Inn Details » History
Some three decades after phosphate rock was first mined in England to be used in fertilizer, Dr. C. A. Simmons, who owned a rock quarry for building stone in Hawthorne, near Gainesville in Alachua County, had some of his rock sent to Washington, D.C. in 1880 for analysis. The rock was determined to contain phosphate.
Dr. Simmons launched the earliest attempt in Florida at mining and using phosphate in 1883. His attempts were short-lived, but by 1883 phosphate was also reported at other locations in Alachua, Clay, Duval, Gadsden and Wakulla counties.
Although Dr. Simmons is credited with the first discovery of phosphate in Florida, the Florida phosphate boom of the late 1800’s was triggered after the 1889 discovery of high-grade phosphate hard rock by Albertus Vogt near the new town of Dunnellon in Marion County. Mr. Vogt had noticed fossil remains of prehistoric animals in a nearby spring that reminded him of similar finds near phosphate deposits from years earlier when his family had lived in South Carolina, where phosphate was first found in the United States. Rock samples taken while sinking a well on his property were determined to have very high phosphate content. Vogt and a few other local citizens began buying up land in the area and the first hard rock production began in 1889 by the Marion Phosphate Company. This was followed by the Dunnellon Phosphate Company, in which Vogt had ownership interest, in 1890.
Florida phosphate mining dates back to the first hard rock deposits found near Hawthorne in Alachua County in 1883. Endurance was imperative in the early years when phosphate mining was done with wheelbarrows, picks and shovels. Next came mule-drawn scrapers. Mechanized excavation began between 1900 and 1905 with steam shovels. Early steam shovels held only one cubic yard of earth, but one steam shovel operated by three men did the work 80 men did by hand.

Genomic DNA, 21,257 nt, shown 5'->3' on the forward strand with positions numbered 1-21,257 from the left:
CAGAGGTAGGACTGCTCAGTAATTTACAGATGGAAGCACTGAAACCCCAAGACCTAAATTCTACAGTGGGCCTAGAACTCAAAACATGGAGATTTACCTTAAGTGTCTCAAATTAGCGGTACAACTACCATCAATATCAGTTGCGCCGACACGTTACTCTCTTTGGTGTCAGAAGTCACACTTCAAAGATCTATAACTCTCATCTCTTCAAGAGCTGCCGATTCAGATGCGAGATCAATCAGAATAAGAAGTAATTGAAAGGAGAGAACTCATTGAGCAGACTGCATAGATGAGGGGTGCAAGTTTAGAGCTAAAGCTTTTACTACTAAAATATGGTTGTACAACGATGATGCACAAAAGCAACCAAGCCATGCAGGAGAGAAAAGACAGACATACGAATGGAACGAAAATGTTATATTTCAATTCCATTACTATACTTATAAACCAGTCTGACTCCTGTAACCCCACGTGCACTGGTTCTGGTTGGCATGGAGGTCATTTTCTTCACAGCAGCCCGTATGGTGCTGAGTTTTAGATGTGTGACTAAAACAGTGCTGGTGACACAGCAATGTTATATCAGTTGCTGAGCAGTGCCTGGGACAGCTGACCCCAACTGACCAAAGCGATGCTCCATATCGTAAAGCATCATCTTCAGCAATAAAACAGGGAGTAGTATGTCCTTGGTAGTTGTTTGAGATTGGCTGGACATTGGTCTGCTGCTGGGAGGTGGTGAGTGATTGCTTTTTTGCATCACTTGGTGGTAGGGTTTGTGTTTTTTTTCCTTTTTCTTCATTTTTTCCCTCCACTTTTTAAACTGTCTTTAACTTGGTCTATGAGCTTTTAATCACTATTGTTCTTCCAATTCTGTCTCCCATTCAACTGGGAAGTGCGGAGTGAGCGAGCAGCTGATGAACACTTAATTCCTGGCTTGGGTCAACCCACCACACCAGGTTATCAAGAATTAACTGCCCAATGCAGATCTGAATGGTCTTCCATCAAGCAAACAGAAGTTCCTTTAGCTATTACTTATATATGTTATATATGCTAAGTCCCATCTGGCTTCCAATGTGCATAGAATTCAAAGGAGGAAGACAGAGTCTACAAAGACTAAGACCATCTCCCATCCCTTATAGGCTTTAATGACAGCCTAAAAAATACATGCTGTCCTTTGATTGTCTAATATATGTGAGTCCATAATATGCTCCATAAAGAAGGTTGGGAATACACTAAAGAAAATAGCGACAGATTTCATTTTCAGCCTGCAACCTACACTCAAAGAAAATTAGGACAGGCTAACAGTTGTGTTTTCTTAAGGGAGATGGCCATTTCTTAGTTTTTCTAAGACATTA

Steam dredges and barges came into use in hard rock areas where the water level was too high for picks and shovels. Centrifugal pumps mounted on barges were also used to mine the river-pebble phosphate deposits in the Peace River until river-pebble mining ended in 1908.
Draglines, the current mining tool, came into use with the dawn of electricity and diesel power in the 1920s and 1930s. By 1930 these electrically driven draglines were adopted as the most economical way to mine land pebble. They also were put to use in the hard rock region.
The dragline significantly changed the mining operation. In 1900 it took a year to mine a 15-acre mine site with picks and shovels. Today one dragline mines 15 acres in a month.
Digging the phosphate out of the ground is only one step of the mining process. Phosphate comes out of the ground as part of a matrix, which is a mix of the phosphate, sand and clay. The phosphate must be separated from the sand and clay it has melded with in the ground over millions of years. Early separation methods included crushing, washing, screening and, in the case of hard rock, picking out silica by hand on a conveyor belt.